liver failure

Liver failure occurs when large parts of the liver are damaged beyond repair and the liver is no longer able to function properly. It is a degenerative inflammatory disease that results in hardening and scarring of liver cells. The liver becomes unable to function properly due to the scarred tissue, which prevents the normal passage of blood through the organ.

Liver failure is a life-threatening condition that needs immediate, urgent medical care. If you believe you or a loved one has a failing liver, call 9-1-1 or go to an emergency room immediately. Usually, liver failure occurs slowly and over many years. The slow progression can make symptoms difficult to notice.

Acute Liver Failure

Acute liver failure is a rare condition. Acute liver failure occurs rapidly (in as little as 48 hours) and is usually a response of poisoning or medical overdose. It can be difficult to detect initially.

Causes of liver failure?

The most common causes of liver failure are:

  • Hepatitis B
  • Hepatitis C
    • About 75% of individuals with hepatitis C also have liver failure
  • Long term, excessive alcohol consumption
  • Cirrhosis
    • When failure occurs as a result of cirrhosis, it usually means that the liver has been failing gradually for some time, possibly for years. This is called chronic liver failure.
  • Hemochromatosis
  • Fatty liver
  • Severe malnutrition
  • Acetaminophen (Tylenol) overdose
  • Reaction to a prescribed medication
  • Ingestion of poisonous wild mushrooms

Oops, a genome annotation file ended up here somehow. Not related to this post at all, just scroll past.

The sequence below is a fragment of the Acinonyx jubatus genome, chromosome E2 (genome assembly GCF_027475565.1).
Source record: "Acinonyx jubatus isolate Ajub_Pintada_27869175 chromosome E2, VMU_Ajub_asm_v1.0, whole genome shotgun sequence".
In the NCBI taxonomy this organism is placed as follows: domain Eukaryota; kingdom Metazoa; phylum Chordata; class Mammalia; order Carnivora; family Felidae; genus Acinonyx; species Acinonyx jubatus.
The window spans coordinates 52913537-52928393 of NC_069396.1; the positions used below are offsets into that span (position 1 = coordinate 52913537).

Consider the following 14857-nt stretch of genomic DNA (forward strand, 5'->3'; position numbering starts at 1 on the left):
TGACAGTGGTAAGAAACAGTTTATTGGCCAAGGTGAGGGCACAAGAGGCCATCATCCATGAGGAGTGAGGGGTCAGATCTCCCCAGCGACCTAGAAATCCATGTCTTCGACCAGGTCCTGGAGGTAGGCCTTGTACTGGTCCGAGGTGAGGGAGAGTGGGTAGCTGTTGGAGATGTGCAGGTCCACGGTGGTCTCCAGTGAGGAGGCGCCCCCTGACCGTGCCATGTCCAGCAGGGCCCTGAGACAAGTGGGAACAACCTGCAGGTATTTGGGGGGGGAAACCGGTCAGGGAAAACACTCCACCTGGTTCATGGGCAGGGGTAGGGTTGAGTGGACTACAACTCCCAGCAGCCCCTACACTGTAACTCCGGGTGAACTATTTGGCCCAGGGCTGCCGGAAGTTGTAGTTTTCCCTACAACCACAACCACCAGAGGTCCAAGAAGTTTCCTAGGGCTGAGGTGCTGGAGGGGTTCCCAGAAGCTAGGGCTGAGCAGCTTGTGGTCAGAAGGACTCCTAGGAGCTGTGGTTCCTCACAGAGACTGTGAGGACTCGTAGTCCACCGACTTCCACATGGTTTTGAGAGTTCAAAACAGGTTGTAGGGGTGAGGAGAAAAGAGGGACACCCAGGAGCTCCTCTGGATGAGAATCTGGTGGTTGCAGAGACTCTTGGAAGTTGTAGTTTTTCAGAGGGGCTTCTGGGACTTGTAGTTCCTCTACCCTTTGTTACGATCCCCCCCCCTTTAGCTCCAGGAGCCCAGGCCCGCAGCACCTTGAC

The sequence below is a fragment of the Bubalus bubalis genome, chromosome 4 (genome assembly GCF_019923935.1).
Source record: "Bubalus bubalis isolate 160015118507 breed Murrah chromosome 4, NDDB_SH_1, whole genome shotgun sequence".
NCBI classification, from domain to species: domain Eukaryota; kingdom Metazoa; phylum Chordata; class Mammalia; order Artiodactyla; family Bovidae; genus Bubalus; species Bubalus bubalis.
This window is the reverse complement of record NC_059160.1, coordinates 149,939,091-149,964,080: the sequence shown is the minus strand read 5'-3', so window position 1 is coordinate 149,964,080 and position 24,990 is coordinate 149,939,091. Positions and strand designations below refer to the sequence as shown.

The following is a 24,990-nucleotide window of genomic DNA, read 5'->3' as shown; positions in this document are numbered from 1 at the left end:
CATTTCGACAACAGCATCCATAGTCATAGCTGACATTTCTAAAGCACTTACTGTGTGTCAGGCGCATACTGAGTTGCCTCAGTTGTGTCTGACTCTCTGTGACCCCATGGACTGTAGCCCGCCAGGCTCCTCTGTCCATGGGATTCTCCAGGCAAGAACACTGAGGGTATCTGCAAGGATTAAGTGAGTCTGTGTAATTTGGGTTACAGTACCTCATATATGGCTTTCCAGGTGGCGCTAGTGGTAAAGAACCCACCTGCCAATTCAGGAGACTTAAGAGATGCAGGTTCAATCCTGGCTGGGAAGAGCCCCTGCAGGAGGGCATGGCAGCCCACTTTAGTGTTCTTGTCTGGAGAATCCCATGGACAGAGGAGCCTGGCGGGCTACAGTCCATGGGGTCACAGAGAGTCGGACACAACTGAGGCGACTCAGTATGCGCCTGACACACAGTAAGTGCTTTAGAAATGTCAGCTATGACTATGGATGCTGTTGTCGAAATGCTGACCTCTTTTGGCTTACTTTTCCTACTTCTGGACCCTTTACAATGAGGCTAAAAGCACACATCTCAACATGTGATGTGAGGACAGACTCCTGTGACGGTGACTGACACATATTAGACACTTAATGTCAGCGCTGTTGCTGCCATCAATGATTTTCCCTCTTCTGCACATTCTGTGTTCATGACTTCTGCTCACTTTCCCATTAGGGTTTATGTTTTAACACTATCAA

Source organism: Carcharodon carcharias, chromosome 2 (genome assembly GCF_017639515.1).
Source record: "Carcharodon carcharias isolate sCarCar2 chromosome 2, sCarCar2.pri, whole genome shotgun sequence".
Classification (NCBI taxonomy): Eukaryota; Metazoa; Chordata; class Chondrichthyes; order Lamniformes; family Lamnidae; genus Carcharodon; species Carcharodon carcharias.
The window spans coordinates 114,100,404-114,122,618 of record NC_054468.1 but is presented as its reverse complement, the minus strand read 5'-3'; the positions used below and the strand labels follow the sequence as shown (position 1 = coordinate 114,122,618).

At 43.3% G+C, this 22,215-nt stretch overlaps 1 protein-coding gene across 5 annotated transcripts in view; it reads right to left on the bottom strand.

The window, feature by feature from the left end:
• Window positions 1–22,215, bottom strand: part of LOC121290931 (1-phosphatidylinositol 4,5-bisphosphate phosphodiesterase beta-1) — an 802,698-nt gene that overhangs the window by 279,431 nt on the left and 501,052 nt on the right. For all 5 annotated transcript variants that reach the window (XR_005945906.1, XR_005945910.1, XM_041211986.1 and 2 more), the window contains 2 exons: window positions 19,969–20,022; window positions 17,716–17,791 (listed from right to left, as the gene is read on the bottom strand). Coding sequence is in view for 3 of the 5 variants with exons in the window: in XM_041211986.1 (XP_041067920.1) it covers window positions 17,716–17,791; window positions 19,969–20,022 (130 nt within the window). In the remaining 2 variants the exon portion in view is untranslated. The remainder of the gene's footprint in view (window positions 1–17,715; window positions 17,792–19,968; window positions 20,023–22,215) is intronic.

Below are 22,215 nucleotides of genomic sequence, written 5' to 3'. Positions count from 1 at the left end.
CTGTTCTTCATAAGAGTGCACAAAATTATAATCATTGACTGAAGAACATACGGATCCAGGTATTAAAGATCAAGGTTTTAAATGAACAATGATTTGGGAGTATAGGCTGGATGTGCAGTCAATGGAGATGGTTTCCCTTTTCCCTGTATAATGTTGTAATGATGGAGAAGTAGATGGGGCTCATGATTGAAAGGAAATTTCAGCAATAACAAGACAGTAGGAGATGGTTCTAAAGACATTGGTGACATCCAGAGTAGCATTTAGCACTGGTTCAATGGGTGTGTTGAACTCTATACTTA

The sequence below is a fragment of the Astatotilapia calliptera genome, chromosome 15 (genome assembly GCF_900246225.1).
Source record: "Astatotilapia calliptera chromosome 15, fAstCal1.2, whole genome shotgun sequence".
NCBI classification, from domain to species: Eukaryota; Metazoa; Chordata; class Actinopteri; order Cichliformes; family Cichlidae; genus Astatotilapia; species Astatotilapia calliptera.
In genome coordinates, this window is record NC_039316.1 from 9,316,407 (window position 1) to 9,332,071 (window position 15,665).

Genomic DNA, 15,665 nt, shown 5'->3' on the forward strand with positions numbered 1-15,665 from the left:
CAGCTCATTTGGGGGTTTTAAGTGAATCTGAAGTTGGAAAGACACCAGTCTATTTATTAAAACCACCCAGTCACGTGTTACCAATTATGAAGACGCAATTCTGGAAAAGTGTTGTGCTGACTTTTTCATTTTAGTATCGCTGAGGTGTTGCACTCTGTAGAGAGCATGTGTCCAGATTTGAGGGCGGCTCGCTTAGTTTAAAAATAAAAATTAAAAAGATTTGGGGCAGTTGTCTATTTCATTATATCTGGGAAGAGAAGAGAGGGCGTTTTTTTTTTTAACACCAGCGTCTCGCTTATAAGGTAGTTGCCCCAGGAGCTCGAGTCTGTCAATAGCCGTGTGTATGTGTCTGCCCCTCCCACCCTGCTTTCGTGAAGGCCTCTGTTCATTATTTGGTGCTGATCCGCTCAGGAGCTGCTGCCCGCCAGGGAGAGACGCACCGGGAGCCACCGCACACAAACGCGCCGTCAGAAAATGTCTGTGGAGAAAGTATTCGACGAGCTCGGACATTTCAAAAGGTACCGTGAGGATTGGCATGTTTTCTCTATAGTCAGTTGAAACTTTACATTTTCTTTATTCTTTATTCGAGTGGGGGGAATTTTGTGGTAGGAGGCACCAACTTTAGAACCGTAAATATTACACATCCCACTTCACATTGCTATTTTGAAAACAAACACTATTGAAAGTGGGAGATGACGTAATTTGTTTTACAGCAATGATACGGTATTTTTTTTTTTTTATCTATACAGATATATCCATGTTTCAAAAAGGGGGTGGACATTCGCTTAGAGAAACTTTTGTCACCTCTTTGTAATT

Symptoms in Humans?

The early symptoms of liver failure are similar to symptoms of many other conditions like the flu or digestive upset. Because of this, liver failure may initially difficult to diagnose. Some of the most common early stage symptoms are:

  • nausea
  • loss of appetite
  • fatigue
  • diarrhea
  • fever
  • upset stomach
  • weakness
  • unexplained, generalized itching
  • weight loss
  • enlarged liver
  • swelling of the abdomen and legs
    • Swelling in abdomen is often very uncomfortable. It might cause shortness of breath if there’s pressure on the diaphragm, nausea, loss of appetite, and abdominal and back pain.
    • Swelling increases the risk of developing an infection.
  • vomiting
  • red palms

As liver failure progresses, the symptoms become more serious. The most common symptoms of advanced failure include:

  • jaundice
    • Jaundice is a buildup of bile in the body that causes the skin and the whites of the eyes to turn yellow.  Jaundice is an indication that the liver can’t move bile (and toxins) to the intestines and out of the body.
  • bleeding easily
  • swollen abdomen
  • mental disorientation or confusion
  • sleepiness
  • coma

Treatment Options for liver failure?

Treatment options depend on the cause. If detected early enough, acute liver failure caused by an overdose of acetaminophen can sometimes be treated and its effects reversed.

If liver failure is the result of long-term deterioration, the initial focus may be on saving whatever part of the liver is still functioning. If saving part of the liver is not an option,  a liver transplant may be necessary. A liver transplant is a common procedure that is often successful. While still in early states, stem cell therapy could eventually replace liver transplants.

Can you die from liver failure?

Yes. If not taken care of properly and immediately, failure can cause death.

Complications of liver failure?

As the liver loses its ability to function, complications develop. The most common complications are:

  • High blood pressure
    • This usually develops in the veins that connect the digestive system with the liver. It can cause thinning of the walls of the veins, with possible rupture in the areas of the esophagus and stomach.
  • Fluid buildup in the abdomen
    • Severe fluid buildup can make breathing difficult by pressing on the diaphragm and can lead to blood poisoning.
  • Kidney failure
    • Kidney failure often occurs after an acetaminophen overdose, which damages both your liver and your kidneys.
  • Bleeding disorders
    • A sick liver is unable to make enough blood clotting factors. Bleeding disorders in the stomach and GI tract is very common and difficult to control.